Judge orders new sanity evaluation for accused Colorado movie theater shooter

Story highlights

District Judge Carlos Samour Jr. ruled James Holmes must undergo a new exam

Defense attorneys claim Holmes is not guilty by reason of insanity

Holmes is charged with opening fire in movie theater, killing 12 people

CNN  — 

A judge has ordered that accused Colorado movie theater shooter James Holmes undergo an additional sanity examination, saying there was good cause to believe previous testing was “incomplete and inadequate,” according to a ruling issued Wednesday.

Arapahoe County District Judge Carlos Samour Jr. ordered Holmes to undergo an independent exam by the Colorado Mental Health Institute in Pueblo by early March, and the report must be filed by July 14.

Samour further ruled the new examiner may not take into account any mitigating factors that are identified in the state’s death penalty statutes.

Prosecutors are seeking the death penalty against Holmes, who is accused of opening fire in a packed movie theater in Aurora, Colorado, during a July 2012 midnight showing of the latest Batman installment, “The Dark Knight Rises.”

Authorities have said Holmes was dressed head to toe in protective gear.

Holmes allegedly threw tear-gas canisters in the theater and then opened fire on the patrons, according to witnesses. Police say he used several weapons, including an AR-15 rifle, before fleeing the theater.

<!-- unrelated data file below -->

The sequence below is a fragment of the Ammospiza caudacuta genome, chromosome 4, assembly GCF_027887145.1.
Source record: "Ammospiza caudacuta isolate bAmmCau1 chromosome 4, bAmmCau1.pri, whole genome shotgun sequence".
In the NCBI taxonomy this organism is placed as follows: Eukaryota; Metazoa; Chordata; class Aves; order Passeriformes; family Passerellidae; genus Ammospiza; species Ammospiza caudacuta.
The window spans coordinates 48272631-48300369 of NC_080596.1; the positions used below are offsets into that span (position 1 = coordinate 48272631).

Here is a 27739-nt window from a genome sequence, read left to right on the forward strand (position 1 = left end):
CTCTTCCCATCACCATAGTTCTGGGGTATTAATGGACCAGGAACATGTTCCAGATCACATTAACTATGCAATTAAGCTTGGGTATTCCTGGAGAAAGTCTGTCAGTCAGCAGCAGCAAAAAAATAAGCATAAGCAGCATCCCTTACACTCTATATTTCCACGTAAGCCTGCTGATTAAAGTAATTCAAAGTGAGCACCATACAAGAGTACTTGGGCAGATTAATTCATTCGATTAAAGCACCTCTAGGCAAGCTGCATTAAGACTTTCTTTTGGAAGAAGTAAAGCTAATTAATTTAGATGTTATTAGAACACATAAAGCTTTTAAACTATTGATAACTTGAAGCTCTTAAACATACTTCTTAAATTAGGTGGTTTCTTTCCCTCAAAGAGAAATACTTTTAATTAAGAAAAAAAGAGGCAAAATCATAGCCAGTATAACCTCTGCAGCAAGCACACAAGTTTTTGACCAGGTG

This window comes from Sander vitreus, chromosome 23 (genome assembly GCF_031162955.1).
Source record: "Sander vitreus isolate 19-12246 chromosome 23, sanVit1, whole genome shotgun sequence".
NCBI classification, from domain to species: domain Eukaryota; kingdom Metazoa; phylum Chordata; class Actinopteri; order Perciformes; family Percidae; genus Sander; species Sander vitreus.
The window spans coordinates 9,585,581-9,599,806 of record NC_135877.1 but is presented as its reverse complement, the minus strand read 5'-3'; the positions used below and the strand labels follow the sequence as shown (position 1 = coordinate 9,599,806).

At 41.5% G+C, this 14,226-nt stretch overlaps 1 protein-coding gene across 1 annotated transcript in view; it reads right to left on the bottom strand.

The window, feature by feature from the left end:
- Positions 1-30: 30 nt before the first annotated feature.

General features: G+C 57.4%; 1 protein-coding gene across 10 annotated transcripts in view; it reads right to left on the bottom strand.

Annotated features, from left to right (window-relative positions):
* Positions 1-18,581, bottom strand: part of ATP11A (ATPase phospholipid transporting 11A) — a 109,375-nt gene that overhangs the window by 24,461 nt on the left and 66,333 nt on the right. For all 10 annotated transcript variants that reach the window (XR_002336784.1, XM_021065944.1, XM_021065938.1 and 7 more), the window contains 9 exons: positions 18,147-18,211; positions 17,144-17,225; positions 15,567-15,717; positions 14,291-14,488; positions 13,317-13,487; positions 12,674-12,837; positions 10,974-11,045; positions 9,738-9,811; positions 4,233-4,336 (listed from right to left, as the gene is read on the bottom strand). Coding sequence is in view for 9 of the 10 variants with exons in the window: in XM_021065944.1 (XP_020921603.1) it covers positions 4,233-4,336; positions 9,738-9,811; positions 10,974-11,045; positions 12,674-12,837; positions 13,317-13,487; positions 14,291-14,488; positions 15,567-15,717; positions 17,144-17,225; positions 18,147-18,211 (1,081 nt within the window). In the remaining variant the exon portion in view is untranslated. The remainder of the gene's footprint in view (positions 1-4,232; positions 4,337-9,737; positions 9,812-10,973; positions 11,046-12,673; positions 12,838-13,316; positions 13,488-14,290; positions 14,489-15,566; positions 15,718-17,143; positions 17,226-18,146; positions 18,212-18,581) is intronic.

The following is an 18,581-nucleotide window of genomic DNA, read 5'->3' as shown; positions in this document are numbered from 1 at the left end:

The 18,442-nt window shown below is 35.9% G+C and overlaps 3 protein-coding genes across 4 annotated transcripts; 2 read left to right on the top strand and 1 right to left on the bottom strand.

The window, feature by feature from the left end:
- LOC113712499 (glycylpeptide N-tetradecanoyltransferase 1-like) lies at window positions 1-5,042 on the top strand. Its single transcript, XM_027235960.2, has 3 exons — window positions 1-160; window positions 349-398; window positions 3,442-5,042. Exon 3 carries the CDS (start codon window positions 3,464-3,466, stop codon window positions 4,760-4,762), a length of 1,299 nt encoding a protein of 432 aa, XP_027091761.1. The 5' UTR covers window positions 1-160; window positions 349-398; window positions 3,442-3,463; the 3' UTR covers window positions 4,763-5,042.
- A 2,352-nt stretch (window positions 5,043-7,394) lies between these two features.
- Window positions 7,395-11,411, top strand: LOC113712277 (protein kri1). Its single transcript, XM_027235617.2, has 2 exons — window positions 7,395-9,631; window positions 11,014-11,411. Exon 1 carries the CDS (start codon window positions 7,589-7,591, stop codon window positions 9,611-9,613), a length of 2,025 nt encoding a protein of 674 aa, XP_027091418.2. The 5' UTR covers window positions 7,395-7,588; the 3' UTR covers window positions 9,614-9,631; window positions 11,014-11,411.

Outside the theater, the shooter was apprehended, identifying himself to police as “The Joker,” one of Batman’s archenemies.

Holmes faces 166 charges in the rampage that left 12 people dead and dozens more wounded.

Holmes was a neuroscience doctoral student at the University of Colorado’s Anschutz Medical Campus until the month before the attack; prosecutors have argued that he began plotting his attack while still enrolled.

The defense, meanwhile, appears to be focused not so much on what Holmes allegedly did that night but his mental state then and earlier.

A psychiatrist who treated him had warned campus police at the University of Colorado how dangerous he was, prompting them to deactivate his college ID to prevent him from passing through any locked doors, according to court documents.